Canadians only recycle about 30% of the garbage we generate each year, experts say. Ramping up our efforts at work can help move up that number.
Like many Canadians, you may be doing your part to reduce, reuse and recycle at home. But also like many Canadians, you probably spend most of your time at work — where it can be easy to let your green habits fall by the wayside. And since you spend so much time at work, what you do there can really make a difference. So, here are some ideas to help you take your green thinking with you to the office.
Recycled office waste is broken down into its original elements and used to produce new materials. This helps reduce harmful waste and conserve raw materials. By recycling office materials you’ll help combat climate change and leave a healthier environment for your children and grandchildren. As well, working with your colleagues on recycling initiatives helps improve morale and supports team building. Bottom line: You’ll feel good about going to work.
If your workplace doesn’t have a recycling program, perhaps it’s time to suggest one: It won’t just reduce your carbon footprint, it could also save your company money by reducing its waste disposal costs. Your boss will be pleased you’re thinking green — about money, and about the environment. (And, if you’re self-employed, your “boss” will be especially delighted!)
Canadians generate approximately 31 million tonnes of garbage a year and only recycle about 30% of that material, according to the Recycling Council of British Columbia (RCBC). So there’s plenty of room for improvement.
What to recycle
If your workplace has an established recycling process, get with the program! Start by understanding what and how to recycle — find out which items go where.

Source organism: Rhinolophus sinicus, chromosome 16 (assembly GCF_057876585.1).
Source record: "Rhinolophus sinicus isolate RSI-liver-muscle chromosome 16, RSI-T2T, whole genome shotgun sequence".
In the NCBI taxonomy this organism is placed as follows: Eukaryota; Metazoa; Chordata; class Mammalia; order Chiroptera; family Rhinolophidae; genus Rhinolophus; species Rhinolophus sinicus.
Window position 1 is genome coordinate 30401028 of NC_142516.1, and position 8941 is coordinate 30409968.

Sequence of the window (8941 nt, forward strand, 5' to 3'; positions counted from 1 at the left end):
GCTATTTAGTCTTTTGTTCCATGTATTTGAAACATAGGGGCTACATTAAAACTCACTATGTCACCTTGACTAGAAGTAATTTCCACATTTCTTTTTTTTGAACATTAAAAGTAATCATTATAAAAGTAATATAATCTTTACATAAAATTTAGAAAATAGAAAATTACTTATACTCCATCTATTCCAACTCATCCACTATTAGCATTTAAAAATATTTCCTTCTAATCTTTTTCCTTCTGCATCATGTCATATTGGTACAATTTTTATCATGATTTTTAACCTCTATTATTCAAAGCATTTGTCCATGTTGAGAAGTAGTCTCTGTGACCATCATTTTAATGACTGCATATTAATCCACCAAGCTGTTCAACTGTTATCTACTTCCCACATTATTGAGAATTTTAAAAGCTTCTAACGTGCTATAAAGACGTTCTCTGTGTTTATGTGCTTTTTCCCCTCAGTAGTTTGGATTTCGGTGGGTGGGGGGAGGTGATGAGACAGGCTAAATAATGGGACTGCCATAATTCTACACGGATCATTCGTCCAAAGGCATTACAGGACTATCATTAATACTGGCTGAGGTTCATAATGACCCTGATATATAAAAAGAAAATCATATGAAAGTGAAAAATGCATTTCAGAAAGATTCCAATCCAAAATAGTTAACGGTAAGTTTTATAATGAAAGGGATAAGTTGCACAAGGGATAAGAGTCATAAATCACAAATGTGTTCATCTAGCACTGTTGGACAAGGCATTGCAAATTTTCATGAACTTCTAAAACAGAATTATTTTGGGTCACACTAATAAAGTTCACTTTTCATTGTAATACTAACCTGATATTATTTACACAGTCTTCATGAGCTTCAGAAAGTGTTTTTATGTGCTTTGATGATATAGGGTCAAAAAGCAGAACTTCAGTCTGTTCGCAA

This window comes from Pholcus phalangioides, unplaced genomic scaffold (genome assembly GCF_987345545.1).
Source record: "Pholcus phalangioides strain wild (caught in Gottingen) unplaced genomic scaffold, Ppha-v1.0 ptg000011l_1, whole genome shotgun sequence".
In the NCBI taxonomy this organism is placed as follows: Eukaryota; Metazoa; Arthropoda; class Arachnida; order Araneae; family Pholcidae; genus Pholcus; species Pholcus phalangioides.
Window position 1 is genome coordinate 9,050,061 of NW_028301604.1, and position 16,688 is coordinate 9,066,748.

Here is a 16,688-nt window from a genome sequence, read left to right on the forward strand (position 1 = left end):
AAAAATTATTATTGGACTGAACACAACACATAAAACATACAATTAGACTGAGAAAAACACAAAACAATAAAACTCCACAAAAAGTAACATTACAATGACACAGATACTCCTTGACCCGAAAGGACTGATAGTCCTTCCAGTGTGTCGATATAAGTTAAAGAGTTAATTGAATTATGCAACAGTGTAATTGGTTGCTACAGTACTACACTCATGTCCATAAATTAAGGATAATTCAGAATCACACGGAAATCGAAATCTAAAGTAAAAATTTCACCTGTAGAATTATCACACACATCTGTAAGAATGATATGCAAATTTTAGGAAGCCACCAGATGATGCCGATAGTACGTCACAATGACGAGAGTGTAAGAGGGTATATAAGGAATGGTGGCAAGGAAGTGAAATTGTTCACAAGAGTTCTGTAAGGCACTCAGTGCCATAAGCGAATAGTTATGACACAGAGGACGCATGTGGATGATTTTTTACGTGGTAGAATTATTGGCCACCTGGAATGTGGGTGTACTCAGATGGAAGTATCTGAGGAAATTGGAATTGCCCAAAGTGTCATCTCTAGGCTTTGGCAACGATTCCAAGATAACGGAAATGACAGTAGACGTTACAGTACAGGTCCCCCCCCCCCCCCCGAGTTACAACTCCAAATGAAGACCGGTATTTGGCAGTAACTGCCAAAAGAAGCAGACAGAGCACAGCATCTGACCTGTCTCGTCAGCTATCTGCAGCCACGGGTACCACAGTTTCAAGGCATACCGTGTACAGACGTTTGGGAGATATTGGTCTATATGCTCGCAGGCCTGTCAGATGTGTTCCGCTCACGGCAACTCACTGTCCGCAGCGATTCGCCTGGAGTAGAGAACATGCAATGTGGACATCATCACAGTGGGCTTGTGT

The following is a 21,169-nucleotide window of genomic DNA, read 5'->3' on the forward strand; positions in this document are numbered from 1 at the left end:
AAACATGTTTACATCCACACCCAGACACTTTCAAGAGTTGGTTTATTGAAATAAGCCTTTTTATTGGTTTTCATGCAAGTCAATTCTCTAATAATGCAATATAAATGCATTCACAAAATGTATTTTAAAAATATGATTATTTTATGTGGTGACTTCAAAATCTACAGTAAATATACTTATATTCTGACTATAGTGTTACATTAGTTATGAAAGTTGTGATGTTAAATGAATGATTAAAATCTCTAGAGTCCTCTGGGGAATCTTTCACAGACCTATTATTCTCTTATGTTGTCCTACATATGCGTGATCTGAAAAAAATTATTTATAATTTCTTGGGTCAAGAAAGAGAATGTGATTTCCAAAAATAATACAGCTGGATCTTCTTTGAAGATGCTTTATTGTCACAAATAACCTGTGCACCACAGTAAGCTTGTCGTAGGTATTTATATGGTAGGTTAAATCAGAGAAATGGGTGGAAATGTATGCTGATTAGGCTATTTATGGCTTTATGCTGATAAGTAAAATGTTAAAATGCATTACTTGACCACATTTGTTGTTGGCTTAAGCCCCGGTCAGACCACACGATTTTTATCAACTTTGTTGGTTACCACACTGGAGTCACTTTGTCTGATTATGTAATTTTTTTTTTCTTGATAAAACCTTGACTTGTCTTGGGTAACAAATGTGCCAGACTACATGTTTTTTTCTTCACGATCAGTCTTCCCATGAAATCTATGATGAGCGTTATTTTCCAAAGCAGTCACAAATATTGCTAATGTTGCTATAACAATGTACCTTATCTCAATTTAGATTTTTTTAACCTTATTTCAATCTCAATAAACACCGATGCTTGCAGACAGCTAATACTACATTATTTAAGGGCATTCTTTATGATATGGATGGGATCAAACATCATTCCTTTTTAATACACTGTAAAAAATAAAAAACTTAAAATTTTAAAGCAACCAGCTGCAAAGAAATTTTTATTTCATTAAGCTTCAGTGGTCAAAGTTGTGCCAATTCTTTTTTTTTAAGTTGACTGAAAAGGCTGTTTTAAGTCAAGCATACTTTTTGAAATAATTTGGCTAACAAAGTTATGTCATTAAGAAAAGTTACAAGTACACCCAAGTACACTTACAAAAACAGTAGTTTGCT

Common recyclable office items include:
- waste paper, including printed paper, unwanted files and notes and used envelopes
- newspapers and magazines
- glass and plastic bottles
- aluminum pop cans
- cardboard boxes
- old desktop and laptop computers
- printer toner cartridges
- cell phones
What do the recycling symbols mean?
If you’re new to recycling, start small and focus on one item. For instance, consider all the paper floating around in your office. Cutting down trees contributes to global warming, soil erosion, habitat destruction and a host of other environmental problems. By reducing your consumption and reusing paper, you’ll join the fight against all those issues.
According to the RCBC, some studies suggest that if we recycle one tonne of paper, we’ll be able to save 17 mature trees, 7,000 gallons of water, three cubic yards of landfill space, two barrels of oil, and 4,000 kilowatt hours of electricity. This, in turn, would be enough to power the average Canadian home for five months. And yet, only 55% of all paper products are being recycled.
Once you get started, you’ll find that it only takes a few minutes per day to recycle, and yet your individual efforts, however small, will add up. Demonstrating care for the environment can be contagious — your colleagues will see your new-found enthusiasm for recycling, and many will join you in your green efforts. After a while, recycling will become a habit, and you’ll know that you’re making a significant contribution toward a brighter future for everyone.
How do you live green in your office? Share your ideas by commenting below.
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